Article abstract: Catherine Parr was the sixth and last wife of King Henry VIII of Great Britain.
Catherine (variously spelled Katherine, Katharine, and Catharine) Parr was the daughter of Sir Thomas Parr, a man of considerable distinction and social prominence who served Britain’s royal family. Her mother, Maud Greene, was an heiress from Northamptonshire. The exact date of Catherine’s birth remains uncertain. In all likelihood, she was born in 1512. She was married twice before her union with King Henry VIII on July 12, 1543. Henry had already been king of England for some years before Catherine’s birth, having ascended to the throne in 1509 to begin his thirty-eight-year reign.
Catherine’s first marriage was to Edward Borough, who died in 1529, about a year after their marriage. Catherine next married John Neville, Lord Latimer, who died on March 2, 1543. Neither marriage produced children. Edward Borough, about Catherine’s age, was the son of Thomas, Lord Borough, chamberlain to Queen Anne Boleyn, Henry VIII’s second wife, who was beheaded as an adulteress. During her marriage to Borough, Catherine resided mostly on the family estates in Lincolnshire. Following her husband’s death, Catherine lived on a small income derived from some estates in Kent. She was only twenty years old and living at a time when widows had little status; thus her remarriage, which occurred in 1533, was inevitable.
When Catherine married Lord Latimer, he was about forty years old, twice Catherine’s age. He had lost two previous wives and was left with two children, John and Margaret. The marriage took place at about the time of Anne Boleyn’s coronation. Catherine, through her husband’s official connection with the queen, began to form strong social and political connections at Court.
Catherine was highly competent and unquestionably intelligent, although she lacked the coveted classical education available to members of the nobility who became an increasing part of her life. At twenty-one, she was mistress of a large household and a stepmother.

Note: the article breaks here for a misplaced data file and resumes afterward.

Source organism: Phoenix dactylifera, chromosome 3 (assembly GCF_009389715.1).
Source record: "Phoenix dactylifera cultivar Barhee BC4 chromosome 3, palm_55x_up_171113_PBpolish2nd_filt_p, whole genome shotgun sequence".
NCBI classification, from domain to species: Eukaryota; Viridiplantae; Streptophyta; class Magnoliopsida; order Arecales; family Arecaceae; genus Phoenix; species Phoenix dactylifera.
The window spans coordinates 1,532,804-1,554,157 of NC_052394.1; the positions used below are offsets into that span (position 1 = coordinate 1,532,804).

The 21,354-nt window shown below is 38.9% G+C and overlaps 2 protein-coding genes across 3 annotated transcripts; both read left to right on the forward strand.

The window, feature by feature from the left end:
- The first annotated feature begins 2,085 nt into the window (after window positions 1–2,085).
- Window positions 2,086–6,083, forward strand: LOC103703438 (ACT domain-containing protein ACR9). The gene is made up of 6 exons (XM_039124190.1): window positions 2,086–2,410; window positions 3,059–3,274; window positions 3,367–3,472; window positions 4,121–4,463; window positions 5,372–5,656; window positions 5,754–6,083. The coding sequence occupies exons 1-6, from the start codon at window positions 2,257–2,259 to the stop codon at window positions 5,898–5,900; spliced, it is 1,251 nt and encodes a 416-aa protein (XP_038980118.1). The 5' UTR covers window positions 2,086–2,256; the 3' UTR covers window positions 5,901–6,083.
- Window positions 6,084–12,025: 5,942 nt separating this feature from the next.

A sensitive person, well attuned to the feelings of those around her, Catherine quickly gained the admiration and love of Margaret Neville, who more than a decade later wrote an encomium to her stepmother in her last will and testament. Catherine’s most salient personal characteristic was tact. She had an unerring ability to put people at ease and to understand implicitly their points of view.
Living through England’s rift with the Roman Catholic church, Catherine was a committed humanist who valued the sentiments of the evangelical Protestant reformers. Respected not only for her tact and compassion, Catherine was also valued for her practical intelligence and devoutness.
Catherine gained a further connection with the Court when her sister Anne became a lady-in-waiting for Queen Catherine Howard, the king’s fifth wife. The king knew Catherine Parr and apparently had designs on her even before her husband died. He gave her a gift on February 16, 1543. Catherine, who was due to come into a great deal of money on Lord Latimer’s death, had fallen in love with Thomas Seymour in the preceding year, during which she faithfully attended her dying husband. Despite her attentions to Lord Latimer, Catherine planned to marry Thomas, for whom she felt considerable passion, when Lord Latimer died.
Catherine Parr is remembered chiefly as the sixth and last wife of King Henry VIII. Her marriage to him lasted for the last three and a half years of the king’s life.
Despite his prominence as king of England, Henry VIII had gained an unsavory reputation by the time he was ready to marry for the sixth time. He had shed by divorce or annulment two of his wives, Catherine of Aragon and Anne of Cleves, whose marriage to him was never consummated and lasted less than six months. Two other of his wives, Anne Boleyn and Catherine Howard, were beheaded after being convicted of adultery, and one wife, Jane Seymour, died from complications twelve days after bearing Henry’s son, Edward.
The king was devastated by Jane Seymour’s death after only a year of marriage. Despite his devastation, Henry knew that he would be expected to remarry, and he soon took Catherine Howard as his fifth wife. When her adultery was uncovered, he had her beheaded to save face, but hopelessness engulfed him. Ill and overweight, overbearing and dangerously imperial, Henry was far from the sort of person one would choose to marry. He faced the prospect of living his remaining years without a mate.
Shortly before Catherine Howard’s execution, Henry had enacted the 1542 Act of Attainder. The act stipulated that if anyone presented a prospective bride to the king and, upon marrying her, the king deemed her not to be a virgin, the bride, her family, and the person who first presented her to the...
(The entire section is 2042 words.)